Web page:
Wednesday, March 27, 2013

Some Snack Facts - Yum

All week I've been doing up Easter baskets for our little charmers aka grandchildren. I've also been wracking my brain to come up with snacks to have around the house for an impending invasion of out of town guests - for about ten days. Well - that got me thinking about some snack facts I dug up for a kids article many years ago and I thought you might find them interesting.

What’s your favorite snack or treat? Almost everyone has one. Do you ever wonder how they were first made? Read about some of our most popular treats below. Each one has an amazing story or interesting fact about it.

Bubble Gum

In 1906, a man named Frank Fleer made the first bubble gum. He called it blibber-blubber. Unfortunately that formula wasn’t quite right and it never sold. In 1928 one of Mr. Fleer’s employees came up with an improved formula, colored it pink and called it Dubble Bubble. It was a huge success.

Potato Chips

The potato chip was invented when someone got angry. In 1853 a man named George Crum worked as a chef in a fancy restaurant in Saratoga Springs, NY. A very wealthy customer kept sending his French fried potatoes back to the kitchen claiming that they were cut too thick. Each time the man sent them back George cut them thinner. Finally he got angry and cut them so thin he could almost see through them! When he fried them up and sent them out to the customer, the man was delighted. Soon lots of customers were asking for the chips. But it wasn’t until the mechanical potato slicer was invented in the 1920’s that it became possible to produce them in large quantities. They quickly became the top selling snack food in America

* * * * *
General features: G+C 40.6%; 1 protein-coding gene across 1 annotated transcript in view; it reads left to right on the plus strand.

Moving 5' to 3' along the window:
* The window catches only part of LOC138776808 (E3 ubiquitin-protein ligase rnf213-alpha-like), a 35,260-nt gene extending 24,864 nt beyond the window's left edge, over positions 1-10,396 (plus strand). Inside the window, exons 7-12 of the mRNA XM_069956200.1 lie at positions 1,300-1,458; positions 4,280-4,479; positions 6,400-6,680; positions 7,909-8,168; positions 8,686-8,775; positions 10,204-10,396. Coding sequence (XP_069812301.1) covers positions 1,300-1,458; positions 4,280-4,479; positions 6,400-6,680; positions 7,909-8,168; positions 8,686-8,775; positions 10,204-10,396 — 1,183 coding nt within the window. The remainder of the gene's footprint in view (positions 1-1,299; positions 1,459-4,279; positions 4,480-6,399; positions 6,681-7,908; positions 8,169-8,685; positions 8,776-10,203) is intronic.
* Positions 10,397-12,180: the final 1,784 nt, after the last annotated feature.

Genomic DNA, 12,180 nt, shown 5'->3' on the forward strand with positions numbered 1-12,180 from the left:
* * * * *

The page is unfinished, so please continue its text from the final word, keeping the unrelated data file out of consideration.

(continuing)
In 1905 an eleven-year-old boy named Frank Epperson left his glass of fruit juice sitting outside in the cold with a stir stick in it. He forgot about it until the next morning. When he managed to get the frozen juice out of the glass he decided to taste it. Guess what? It was good! He jokingly called it the Epsicle. Eighteen years later he decided to patent his frozen ice pop. His children, however, thought it would be better to call it a Popsicle and that’s still what we call it today. It was first packaged as a single pop and later the double pop was created so two children could share it.


The first marshmallow Peeps were in the shape of baby chicks. They were and still are produced by Just Born, Inc. In 1910 Samuel Born immigrated to the US from Russia. He went into the candy business in New York City. He loved candy making and trying new things. He invented a machine called the Born Sucker Machine, which mechanically put the sticks in lollipops. When he moved his company to Pennsylvania he bought out another candy company there. A small division of this company made a marshmallow
chick, the Easter ‘peep’. Mr. Born decided to expand this part of the business and today Peeps are the most popular non-chocolate Easter candy in the country. Two million Peeps are made each day and they’re not just for Easter anymore. There are Peeps for summer, Halloween, Christmas and Valentines Day too. 


Did you know that the number one selling candy in the US is the Snickers candy bar? The combination of nougat, caramel, peanuts and chocolate is irresistible to millions of Americans. But maybe it should be called horse candy. Why? Because the candy bar was named after a horse! That’s right. The Mars candy company introduced this candy bar in 1930. The Mars family owned horses and one of their favorites was a horse named Snickers.

Cracker Jack

Back in the late 1800’s when people were pleased with an idea or new product they didn’t say ‘cool’…they said ‘that’s a crackerjack’! When the Rueckheim brothers, Frederick and Louis, presented their popcorn, molasses and peanut treat at the Chicago World’s Fair in 1893 it was so popular the people said it was ‘crackerjack!’ The brothers decided to change the name from Candied Popcorn and Peanuts to Cracker Jack. In 1912 small prizes were added and kids loved this treat even more. Did you notice there’s no ‘s’ in the name?

So - there ya go. Some Easter basket and snack ideas. What do you pack your Easter baskets with?  And why do I suddenly have the munchies?

Image: Jeroem Van Oostrom                                                      Free Ditital Photos


  1. Interesting potato chip facts! I'm a huge fan of 'em.

    And it cracks me up that bubble gum was first called blibber-blubber. Fun stuff!

    1. Sometimes ya just gotta break out the fun! =0) Always nice to have you visit, Rhonda!